It was a race war, when the form of torture now known as “waterboarding” was first employed against Filipinos. “The country won’t be pacified until the n*ggers are killed off like Indians,” veteran soldiers told newspaper reporters, adding it was necessary “to blow every n*gger into n*gger heaven.”

“The US has always depended on racism to survive and thrive,” says Vicente Raphael, history professor at the University of Washington and author of several books on the Philippines that combine history, anthropology and post-colonial theory. He points out that this Trumpian version of racism will have different consequences for Filipinos and Filipino Americans. “It means, of course that US foreign policy directed at the Philippines and domestic policies – from immigration to affirmative action to health care to employment--will continue to be shaped by racial biases and preferences.”

It’s not yet clear how Filipino-Americans are responding to Trump’s attack on the Squad, according to Professor Patricio Abinales of the University of Hawaii - Manoa and expert on Philippine studies. He points out “existing surveys of the voting patterns of Filipino-Americans, (show) over 30% of them preferred Trump over Hilary Clinton in the 2016 elections. Another study has shown that of all the Asian-American communities, it has been Filipinos who have voted Republican.”

Indeed, a Pew Research Centre survey in October last year showed, 78% of those asked in the Philippines said they had a lot or some confidence in President Trump to do the right thing, a far bigger percentage than that in almost every other nation surveyed. Despite all the history of colonisation and racial discrimination against Filipinos, we appear to be unwilling to break the affinity with the US government, perhaps precisely because of the historic dynamic between “the colonizer and the colonized.”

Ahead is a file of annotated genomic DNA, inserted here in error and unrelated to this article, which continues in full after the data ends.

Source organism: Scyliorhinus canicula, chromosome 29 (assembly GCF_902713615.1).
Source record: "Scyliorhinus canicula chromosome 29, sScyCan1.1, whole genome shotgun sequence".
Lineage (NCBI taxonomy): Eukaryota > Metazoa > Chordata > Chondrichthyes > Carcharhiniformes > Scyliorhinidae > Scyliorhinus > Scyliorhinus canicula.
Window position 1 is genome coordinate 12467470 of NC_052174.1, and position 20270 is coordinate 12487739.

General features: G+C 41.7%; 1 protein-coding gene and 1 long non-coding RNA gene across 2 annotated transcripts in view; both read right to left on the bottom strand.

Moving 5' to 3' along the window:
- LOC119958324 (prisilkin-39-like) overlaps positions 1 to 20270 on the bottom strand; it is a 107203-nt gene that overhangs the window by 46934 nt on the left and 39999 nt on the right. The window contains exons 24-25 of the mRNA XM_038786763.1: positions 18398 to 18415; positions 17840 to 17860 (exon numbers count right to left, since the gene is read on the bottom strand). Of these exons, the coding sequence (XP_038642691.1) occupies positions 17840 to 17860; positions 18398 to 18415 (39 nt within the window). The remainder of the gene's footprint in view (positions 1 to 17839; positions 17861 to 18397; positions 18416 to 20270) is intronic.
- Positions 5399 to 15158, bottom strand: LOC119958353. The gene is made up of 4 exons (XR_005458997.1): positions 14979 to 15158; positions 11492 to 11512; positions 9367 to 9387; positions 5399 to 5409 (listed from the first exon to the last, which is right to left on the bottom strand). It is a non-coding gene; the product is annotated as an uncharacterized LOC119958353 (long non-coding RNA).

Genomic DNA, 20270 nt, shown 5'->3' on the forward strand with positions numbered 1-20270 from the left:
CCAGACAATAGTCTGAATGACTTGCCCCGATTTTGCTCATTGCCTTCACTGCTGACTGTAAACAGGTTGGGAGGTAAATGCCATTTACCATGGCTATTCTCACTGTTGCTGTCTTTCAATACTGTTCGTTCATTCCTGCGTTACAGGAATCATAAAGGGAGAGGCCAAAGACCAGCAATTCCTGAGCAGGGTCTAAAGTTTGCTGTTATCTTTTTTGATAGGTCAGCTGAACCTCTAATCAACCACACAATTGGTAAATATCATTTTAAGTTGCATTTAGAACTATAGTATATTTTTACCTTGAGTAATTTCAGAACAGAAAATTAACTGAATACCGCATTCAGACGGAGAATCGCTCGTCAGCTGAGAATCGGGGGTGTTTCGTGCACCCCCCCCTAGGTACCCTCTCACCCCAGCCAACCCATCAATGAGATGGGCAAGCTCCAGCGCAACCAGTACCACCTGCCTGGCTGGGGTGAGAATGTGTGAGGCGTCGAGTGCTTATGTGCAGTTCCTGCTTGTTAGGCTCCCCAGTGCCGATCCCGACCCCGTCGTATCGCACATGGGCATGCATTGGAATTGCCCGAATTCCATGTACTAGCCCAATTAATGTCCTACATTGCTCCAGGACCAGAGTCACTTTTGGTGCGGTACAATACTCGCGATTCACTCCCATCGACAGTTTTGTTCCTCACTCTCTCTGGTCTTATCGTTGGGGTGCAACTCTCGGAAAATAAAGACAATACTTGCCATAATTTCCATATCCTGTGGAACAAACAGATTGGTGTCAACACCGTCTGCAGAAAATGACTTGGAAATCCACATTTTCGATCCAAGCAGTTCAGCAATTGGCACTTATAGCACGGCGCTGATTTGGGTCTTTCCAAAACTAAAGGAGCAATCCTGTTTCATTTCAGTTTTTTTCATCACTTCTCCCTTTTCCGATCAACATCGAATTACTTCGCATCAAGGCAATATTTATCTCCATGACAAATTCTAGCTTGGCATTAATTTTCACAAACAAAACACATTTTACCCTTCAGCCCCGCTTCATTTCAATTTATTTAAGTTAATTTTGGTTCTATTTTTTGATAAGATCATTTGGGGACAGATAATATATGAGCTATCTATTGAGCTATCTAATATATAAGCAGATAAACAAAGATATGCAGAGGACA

The deep and complex links have apparently led to a self-defeating situation of Filipinos supporting the populist Trump project, even as it seeks to exclude us as non-whites. Could we be exercising our own form of racism, by failing to acknowledge the facts of a history that’s been stacked against us by a long line of US governments long before Trump? Why else would we deny our own heritage and side with our oppressor, whitewashing (pardon the pun) the truth?

“There is of course a counterpoint to this vicious history: the history of popular, cross-racial and cross-class resistance, most of the time local, but at times graduating into large scale solidarities to challenge and push back against the racist legacy of the US,” Rafael points out. In the US on Thursday, Congresswoman Ilhan Omar, the target of those calls to “Send Her Back” actually did arrive back in Minnesota. At the airport she was greeted by another crowd shouting about her, but this time it was “Welcome Home Ilhan.” I expect there were some Filipino-Americans among them.